# The solutions for $x^x = z, z \in \mathbb{Z^+ - \{4\}}$ are irrational

Suppose that the function $x^x = z, z \in \mathbb{Z^+ - \{4\}}$ has rational solutions. Then $x^x = (\frac{a}{b})^{{\frac{a}{b}}}$ where $a$ and $b$ are coprimes. Now let's look at the equation $(\frac{a}{b})^{{\frac{a}{b}}} = z$, clearly $(\frac{a}{b})^a = z^b$, so $\sqrt[a]{\frac{a^a}{b^a}} = \sqrt[a]{z^b}$. We conclude that $\frac{a}{b} = \sqrt[a]{z^b}$, this imples that both sides are rational, but the right side can only be rational if $z^{\frac{b}{a}}$ is rational, since $b$ and $a$ are coprimes, this cannot be true, so the assumption that the solutions are rational must be false.

This is my attempt to prove, it's clearly missing something. Does exist a more "technical" proof of the statement that every solution for this equation is irrational whenever $z$ is different of $4$?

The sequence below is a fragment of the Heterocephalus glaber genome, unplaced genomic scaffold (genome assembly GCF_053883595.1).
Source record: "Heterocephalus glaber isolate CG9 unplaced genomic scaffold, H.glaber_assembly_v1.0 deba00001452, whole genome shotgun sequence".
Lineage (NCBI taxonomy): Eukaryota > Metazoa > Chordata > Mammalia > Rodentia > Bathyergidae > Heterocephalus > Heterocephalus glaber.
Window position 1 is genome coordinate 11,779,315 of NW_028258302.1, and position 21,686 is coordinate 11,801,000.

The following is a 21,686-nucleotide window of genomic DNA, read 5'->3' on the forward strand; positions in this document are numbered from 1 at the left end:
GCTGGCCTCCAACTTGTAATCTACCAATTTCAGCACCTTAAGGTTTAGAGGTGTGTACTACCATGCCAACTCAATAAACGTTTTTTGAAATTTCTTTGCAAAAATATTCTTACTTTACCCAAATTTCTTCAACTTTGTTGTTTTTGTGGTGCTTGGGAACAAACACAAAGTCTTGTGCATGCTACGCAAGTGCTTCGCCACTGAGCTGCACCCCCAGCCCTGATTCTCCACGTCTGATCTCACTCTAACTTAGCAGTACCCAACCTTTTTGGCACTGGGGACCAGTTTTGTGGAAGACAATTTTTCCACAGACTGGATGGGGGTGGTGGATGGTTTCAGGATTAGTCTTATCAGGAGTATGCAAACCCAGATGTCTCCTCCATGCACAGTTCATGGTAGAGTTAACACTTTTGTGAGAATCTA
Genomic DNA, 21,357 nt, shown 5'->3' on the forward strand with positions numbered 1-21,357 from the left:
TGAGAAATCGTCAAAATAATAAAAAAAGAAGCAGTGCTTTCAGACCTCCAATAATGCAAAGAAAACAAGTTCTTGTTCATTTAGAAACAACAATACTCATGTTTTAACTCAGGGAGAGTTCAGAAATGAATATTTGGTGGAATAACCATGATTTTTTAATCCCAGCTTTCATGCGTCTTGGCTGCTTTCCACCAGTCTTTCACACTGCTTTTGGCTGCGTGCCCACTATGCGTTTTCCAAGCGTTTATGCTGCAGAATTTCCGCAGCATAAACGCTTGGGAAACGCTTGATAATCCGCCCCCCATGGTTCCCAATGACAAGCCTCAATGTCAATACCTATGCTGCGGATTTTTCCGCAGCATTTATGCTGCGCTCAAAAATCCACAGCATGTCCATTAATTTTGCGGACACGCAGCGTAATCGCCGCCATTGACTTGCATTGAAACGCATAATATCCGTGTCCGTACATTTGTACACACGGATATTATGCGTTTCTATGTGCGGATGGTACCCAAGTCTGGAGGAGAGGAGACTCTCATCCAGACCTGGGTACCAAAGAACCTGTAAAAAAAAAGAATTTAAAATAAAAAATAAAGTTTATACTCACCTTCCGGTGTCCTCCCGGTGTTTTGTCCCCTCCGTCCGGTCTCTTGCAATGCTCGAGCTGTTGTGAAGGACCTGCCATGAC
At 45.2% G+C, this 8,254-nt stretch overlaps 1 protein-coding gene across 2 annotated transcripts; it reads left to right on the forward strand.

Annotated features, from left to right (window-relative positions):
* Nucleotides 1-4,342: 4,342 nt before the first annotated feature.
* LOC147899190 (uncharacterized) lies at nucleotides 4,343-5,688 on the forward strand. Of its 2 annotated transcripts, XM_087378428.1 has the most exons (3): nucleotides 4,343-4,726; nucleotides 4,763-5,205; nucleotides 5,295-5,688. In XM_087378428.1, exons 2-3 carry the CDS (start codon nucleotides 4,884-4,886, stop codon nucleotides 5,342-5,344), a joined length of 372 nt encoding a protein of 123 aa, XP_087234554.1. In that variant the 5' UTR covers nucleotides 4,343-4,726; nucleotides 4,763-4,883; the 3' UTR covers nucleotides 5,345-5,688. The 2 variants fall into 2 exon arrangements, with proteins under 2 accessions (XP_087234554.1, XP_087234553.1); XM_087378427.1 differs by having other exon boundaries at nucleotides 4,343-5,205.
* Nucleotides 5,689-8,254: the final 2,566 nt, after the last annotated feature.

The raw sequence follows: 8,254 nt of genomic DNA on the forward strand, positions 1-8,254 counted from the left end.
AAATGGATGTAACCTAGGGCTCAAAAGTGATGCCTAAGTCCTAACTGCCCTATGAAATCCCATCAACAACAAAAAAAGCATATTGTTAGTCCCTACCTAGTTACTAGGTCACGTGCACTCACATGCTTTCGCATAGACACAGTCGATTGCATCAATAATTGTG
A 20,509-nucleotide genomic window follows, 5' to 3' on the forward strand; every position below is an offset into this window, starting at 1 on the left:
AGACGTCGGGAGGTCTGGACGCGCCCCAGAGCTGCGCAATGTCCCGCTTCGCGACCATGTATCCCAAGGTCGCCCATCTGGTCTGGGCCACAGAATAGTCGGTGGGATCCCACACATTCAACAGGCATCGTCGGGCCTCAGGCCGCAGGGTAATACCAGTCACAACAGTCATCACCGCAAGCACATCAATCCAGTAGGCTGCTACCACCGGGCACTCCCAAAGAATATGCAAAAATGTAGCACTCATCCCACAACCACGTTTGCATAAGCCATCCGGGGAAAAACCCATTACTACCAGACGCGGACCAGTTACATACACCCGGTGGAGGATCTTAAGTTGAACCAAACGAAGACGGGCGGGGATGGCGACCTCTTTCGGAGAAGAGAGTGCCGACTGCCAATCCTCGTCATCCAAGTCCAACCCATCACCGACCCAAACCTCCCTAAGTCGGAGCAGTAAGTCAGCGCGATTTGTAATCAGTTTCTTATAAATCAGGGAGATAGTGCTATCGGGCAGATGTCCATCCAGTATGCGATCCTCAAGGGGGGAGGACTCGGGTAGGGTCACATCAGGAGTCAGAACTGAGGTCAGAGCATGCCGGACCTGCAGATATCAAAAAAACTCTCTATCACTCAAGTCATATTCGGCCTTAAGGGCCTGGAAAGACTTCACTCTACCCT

• Let $k$ be any integer. And let $z = k^k$. Then $x^x = z$ will have an integer solution $k$. Sep 17, 2018 at 22:26
• "since b and a are coprime" If $b = 1$ and the solution is an integer this is not an issue. And indeed $x^x = k^k$ for any integer obviously has solutions. But if the rest of the proof is correct you may have prove for any integer not in the form $k^k$ there is no rational solution. I'm pretty sure that's true and your proof may be valid. Sep 17, 2018 at 22:32

$$27 = 3^3$$ $$3125 = 5^5$$
• Not to mention $1^1 = 1$. Sep 17, 2018 at 22:28
Your relation can be written $$a^a=b^az^b$$ If $a=1$, then we conclude $a=b=z=1$.
Let's assume $a>1$. Then $a$ is divisible by a prime and we conclude $b=1$, because no prime dividing $b$ can divide $a$. Thus the relation becomes $a^a=z$, which is certainly possible: just take any positive integer $a\ne2$ and define $z=a^a$.
What is true is that the equation $x^x=z$ has no rational solution if $z$ is not of the form $a^a$ for an integer $a$.